Oaxaca- La Biznaga or Zandunga?
With one last full day here in Oaxaca, I'm wavering on whether to have dinner with friends at La Biznaga or at Zandunga.
The wavering on Biznaga is because I read several negative reports on TripAdvisor.com about poor, even rude service. Although I appreciate good food, bad/rude service ruins the meal for me.
I'd appreciate any Hounds' opinions on this.
We went by Zandunga yesterday and did a quick browse of the menu. It looked good, but relatively limited in scope. Maybe that's really a plus.
(PS: been to La Olla, which is nice but not mind-blowing; don't particularly want to go to Casa Oaxaca because of cost and I'm not interested in fusion cuisine at this point.)
UPDATE: An expat friend in Oaxaca convinced us that we just HAD to eat at La Biznaga while in Oaxaca. We succumbed to her argument. We were not only pleased with our meal, but very impressed with the creativity in food and in ambience that made our dinner so enjoyable. For the most part, we ate antojitos but two of us followed up with soups. The Sopa de Establo was sublime.
Our final bill was impressively modest. Undubtedly, it could be higher had we chosen main courses.
Tried biznaga a few months ago and aside from the terrible service, the food was below par. If you are to go anywhere in Oaxaca try Casa Oaxaca. It is well worth the extra money! They have a great 6 course tasting menu- in traditional or contemporary. Everything was delicious and the service was impeccable!
As it turned out, we headed for Zandunga, but it wasn't open when we arrived, for another 15 minutes. Meanwhile, I looked into La Biznaga, where the menu is displayed on a huge chalk board. The host told me regretfully, thet they could not serve yet as they were waiting for a delivery of cooking gas!
My wife expressed an interest in La Olla, so we went there. The first floor dining room was full, so we went upstairs, where tables remained. I noted the addition of what I can only call "French Bordello" style decor to one end of the room. It was incongruous but sort of entertaining.
The menú del día, at $70 pesos, was tempting: Caldo de Pescado, Empanafitas de Minilla con guacamole, Chile Navegante con Arroz, and one other dish, IIRC, Chuletas al ajillo. Dessert and coffee carried a surcharge.
We opted for the a la carte menu. Our food came out in a somewhat strange order. We asked for a starter of the Requesón a las Hierbas, but it arrived mid way into our lunch. It was more interesting to look at than to taste.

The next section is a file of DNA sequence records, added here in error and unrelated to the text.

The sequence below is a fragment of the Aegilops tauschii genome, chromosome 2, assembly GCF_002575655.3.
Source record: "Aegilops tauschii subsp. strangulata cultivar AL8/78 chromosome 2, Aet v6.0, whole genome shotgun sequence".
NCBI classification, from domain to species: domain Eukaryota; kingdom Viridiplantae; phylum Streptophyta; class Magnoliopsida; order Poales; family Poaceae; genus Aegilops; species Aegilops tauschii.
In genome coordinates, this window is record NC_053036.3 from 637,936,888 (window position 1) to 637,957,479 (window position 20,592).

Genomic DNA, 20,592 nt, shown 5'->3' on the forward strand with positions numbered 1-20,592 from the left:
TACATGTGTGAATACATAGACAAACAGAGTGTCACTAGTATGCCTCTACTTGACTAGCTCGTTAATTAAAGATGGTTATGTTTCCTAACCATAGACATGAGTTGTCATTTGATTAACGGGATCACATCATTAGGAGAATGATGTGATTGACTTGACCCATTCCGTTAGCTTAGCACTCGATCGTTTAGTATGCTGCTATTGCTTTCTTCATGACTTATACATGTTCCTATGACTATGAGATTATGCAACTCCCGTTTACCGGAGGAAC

We also asked for a starter of guacamole, but were told that they were out. (??) It was no big deal to us, as we had plenty ro eat, but when a restaurant has avocadoes and limes, etc, how can they be "out" of guacamole. Perhaps the kitchen was just too busy to make it.
Our lady friend ordered pechuga de pollo al limón, a simple looking but delicious dish, she said. It was accompanied by a heap of mashed carrots and possibly potatoes, mixed together.
Her husband got a Chile de Agua Relleno de Picadillo de Pollo, which he enjoyed.
My wife and I both the Ensalada Orgánica, which are large and tasty, although I preferred the simpler Ensalada Mixta I'd had the year before. She also hada a Torta Vegetariana, served on a rye (!) bun, which she said was very good.
I continued with the wonderful Camarones A La Diabla, a dish of 6 large, broiled split shrimp in a light but zingy chile jus. So different from the often thick and gloppy Diabla treatment shrimp are given elsewhere.
The bill for the two of us, including a pitcher of tee de cedrón helado and a small mescal, was in the neighborhoood of $460 pesos.
Zandunga is tasty. The fish soup on Thursday is quite nice. The antojos are tasty as well, especially the plate of garnachas.
However, if I had the choice of Zandunga or Biznaga, I would probably take the latter nearly always. Zandunga is good, but the flavors, variety and atmosphere at Biznaga are excellent - a must for anyone who travels to Oaxaca as long as it's within their budget.
The highest entre at La Biznaga is about 200 pesos, but most are nearly half that. The Antojos there are excellent and take advantage of seasonal produce availability. Nothing like queso de cabra wrapped in fresh hierba santa. Sooo good.
Excellent artisanal mezcal selection at La Biznaga as well - ask for house mezcals.
if I recall correctly, Zandunga is almost across the street from La Biznaga, but north a bit, on a corner. But it's been a year or two since we were there, and I could be incorrect.
Planeta.com says: "Zandunga
Garcia Vigil and Jesus Carranza
- Istmo-styled food is served at this restaurant open 1pm-11pm Monday-Saturday. One block west of Santo Domingo."
UPDATE: January 22, 2014
Zandunga has since moved next door to La Biznaga. It's a very attractive, contemporary space, with a dazzling list of mezcales. In contrast, the food menu seemed short.
We found the food to range from decent to gross. Soups: Molito de Camarón was intensely flavored with dried shrimp but enjoyable. Sopa de Frijol was oversalted.
My Cochito Horneado was homey and flavorful, but nothing I couldn't duplicate or better at home. My wife's Estofado de Res was a disgusting blob of brown pulp on the plate. Furthermore, the food was barely warm and I had to send mine back for further heating. My wife was more willing than I to eat it as is. http://tinyurl.com/pjeqeph
Based on our one experience there, we might consider it a place for drinks and antojitos, but not a full meal.